Everyone is talking about sexy pole. Maybe it’s because Valentines Day is tomorrow, and every studio is putting on a special Chair or Lap Dance class. Pole dance and being sexy go hand in hand with it’s background in stripping and many women acknowledge that the context of pole dance itself helps them get in touch with their sexuality. But there are many different styles of pole dance and this variety and creativity sets pole dance apart from other classical forms of dance.
For some dancers they may live and dream sexy pole, donning heels and skimpy costumes and drawing in their audience with come-hither eyes and sensual flow. For others, dancing sexy is a style they might only explore in their lounge room with the lights turned down. The body rolls equally as empowering but something they keep for themselves.
Holly Munson, blogger from Pole Freaks, suggests that sexy pole dance should be part of your “skill set”. Therefore giving it just as much significance as learning strength based tricks, contemporary flow, and training both spin and static pole. This comment also recognises that sexy pole is something you will need to train and practice. It may seem like some dancers are just able to ooze sex appeal, but what seems to come so naturally is also a result from hours and hours of training and dancing that way. Just like those who have contemporary dance training, pointing their toes and having graceful lines is something they have learned.
Over the last four years, I have tried to explore a range of dance styles in my choreography. Last year at Solotude 2, I took on a dark, sexy edge, contrasting to my Miss Summer Trick Star routine which was fun and goofy. With an emphasis on creativity and a constant strive to break out of the mould and try something new, I feel that pole dancing has the freedom to encompass the range of dance genres. Exploring each style in different routines is an essential part of my practice as a dancer.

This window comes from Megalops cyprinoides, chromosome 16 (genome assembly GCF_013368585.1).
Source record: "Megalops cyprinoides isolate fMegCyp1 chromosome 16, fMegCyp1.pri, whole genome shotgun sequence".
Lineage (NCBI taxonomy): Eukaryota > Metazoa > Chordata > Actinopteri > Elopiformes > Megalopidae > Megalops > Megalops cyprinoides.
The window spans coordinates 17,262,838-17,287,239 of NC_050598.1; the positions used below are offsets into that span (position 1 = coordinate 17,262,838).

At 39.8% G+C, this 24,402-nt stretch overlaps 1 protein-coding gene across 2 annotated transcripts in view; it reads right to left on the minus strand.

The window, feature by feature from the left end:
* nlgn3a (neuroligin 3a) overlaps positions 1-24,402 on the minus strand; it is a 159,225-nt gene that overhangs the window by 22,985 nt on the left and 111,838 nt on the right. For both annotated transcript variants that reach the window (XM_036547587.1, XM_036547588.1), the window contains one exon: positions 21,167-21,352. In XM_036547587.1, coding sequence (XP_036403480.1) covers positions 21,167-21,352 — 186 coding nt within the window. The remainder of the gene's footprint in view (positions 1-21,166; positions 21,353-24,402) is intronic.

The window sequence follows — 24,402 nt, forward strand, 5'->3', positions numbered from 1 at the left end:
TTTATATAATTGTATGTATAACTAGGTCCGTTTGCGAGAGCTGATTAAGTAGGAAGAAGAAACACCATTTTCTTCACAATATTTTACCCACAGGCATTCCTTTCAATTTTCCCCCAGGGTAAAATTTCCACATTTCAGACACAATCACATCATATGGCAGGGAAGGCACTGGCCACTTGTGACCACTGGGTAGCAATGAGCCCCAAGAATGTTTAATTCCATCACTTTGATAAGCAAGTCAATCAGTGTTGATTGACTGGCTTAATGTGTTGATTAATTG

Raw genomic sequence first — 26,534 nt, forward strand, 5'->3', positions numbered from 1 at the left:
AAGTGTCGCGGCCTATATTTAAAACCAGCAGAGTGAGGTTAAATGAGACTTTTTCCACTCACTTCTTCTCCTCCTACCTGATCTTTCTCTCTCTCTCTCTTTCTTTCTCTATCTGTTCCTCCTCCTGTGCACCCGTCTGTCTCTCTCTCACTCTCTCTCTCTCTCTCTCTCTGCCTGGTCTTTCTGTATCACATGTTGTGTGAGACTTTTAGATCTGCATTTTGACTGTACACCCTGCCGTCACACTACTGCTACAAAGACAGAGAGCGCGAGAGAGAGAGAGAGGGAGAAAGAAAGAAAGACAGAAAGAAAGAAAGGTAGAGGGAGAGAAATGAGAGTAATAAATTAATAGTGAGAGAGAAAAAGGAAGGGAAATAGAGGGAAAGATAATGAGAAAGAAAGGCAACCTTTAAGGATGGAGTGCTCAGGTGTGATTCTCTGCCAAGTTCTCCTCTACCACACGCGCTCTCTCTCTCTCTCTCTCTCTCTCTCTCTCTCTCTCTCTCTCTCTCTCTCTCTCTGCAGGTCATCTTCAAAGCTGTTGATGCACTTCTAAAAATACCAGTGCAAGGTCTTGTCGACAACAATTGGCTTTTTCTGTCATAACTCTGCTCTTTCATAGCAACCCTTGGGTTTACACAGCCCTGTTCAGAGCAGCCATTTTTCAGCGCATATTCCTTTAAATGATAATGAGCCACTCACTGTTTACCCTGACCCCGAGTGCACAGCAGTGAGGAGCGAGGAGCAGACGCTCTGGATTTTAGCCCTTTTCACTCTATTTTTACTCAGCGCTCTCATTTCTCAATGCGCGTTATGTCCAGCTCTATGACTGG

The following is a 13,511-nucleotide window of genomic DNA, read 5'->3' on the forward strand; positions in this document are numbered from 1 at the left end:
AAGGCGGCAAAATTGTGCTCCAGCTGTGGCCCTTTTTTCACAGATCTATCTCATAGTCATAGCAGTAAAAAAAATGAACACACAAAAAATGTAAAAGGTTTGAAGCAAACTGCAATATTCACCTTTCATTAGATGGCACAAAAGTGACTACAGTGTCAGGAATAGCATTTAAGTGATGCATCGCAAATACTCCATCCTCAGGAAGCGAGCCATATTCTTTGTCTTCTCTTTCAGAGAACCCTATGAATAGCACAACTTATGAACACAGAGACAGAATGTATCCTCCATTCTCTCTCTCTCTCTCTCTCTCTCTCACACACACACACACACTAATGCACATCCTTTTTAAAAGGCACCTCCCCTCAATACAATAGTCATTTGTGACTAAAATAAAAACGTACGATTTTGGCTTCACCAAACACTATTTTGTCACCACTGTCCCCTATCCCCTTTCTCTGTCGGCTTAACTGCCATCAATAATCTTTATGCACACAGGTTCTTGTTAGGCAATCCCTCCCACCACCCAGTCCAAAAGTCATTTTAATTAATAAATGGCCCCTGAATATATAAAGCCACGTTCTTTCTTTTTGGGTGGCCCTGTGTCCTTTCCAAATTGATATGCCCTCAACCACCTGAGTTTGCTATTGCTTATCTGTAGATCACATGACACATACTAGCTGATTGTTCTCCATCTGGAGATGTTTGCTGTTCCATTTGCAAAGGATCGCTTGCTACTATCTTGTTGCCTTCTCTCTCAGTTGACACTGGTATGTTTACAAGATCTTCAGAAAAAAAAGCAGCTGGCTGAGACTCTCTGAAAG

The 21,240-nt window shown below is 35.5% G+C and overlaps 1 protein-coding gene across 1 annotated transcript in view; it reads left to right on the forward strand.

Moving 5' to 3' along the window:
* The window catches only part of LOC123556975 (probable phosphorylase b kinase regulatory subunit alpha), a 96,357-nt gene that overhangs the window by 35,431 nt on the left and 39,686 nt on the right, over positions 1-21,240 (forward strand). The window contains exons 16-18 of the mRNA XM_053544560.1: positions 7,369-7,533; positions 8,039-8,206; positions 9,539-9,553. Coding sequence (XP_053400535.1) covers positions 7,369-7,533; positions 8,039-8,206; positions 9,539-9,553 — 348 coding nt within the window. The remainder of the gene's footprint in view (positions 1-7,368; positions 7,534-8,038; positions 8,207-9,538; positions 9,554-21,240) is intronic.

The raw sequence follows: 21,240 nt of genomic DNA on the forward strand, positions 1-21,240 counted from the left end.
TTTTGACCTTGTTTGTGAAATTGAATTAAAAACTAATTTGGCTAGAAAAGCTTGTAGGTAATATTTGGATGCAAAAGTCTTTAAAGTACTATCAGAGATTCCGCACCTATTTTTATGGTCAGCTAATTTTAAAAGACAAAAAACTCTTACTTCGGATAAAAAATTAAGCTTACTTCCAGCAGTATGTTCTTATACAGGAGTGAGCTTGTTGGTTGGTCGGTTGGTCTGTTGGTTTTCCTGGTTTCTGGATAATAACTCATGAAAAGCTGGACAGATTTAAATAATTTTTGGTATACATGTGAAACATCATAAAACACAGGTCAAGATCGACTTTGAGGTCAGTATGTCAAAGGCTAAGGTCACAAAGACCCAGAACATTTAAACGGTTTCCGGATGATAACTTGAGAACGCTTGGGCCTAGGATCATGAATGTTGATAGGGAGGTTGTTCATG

There is probably a time in everyone’s dance journey when dancing sexy, dancing strong, or creating flow feels right for you. If you are using dance as a form of expression, and relating honestly to emotions, ideas, or events that come up in your life, your style of dance will change over time. Dancing as a response to pain, stress, happiness, grief, success, and failure, will look different. A strong trick can bolster the need for strength facing a challenge. A sexy dance can build up your self esteem after a week of feeling low. A loud song and dynamic moves can be just the therapy for releasing heartfelt pain.
Pippi Parnasse who writes for Bad Kitty adds,
“Coming into your sexuality can be very empowering for a woman. But sexuality is far from the only power women have”
In line with the author, I believe no one can tell you how to dance. All dancers possess limitless creative potential and should be able to express themselves in ways that feel right for their body and state of mind. There is no one size fits all. Your dance is as unique as you are.
In my opinion, the best dancers are those that offer an expression of themselves. When watching dance videos of sexy dance, contemporary, lyrical, floorwork, or trick battles, one element brings them all together – confidence. Regardless of what they are expressing, their confidence in how they are expressing it shines through.
And as the saying goes, confidence is sexy.
It’s sexy because it’s a sign you believe in yourself. Dance that self and you can never be wrong.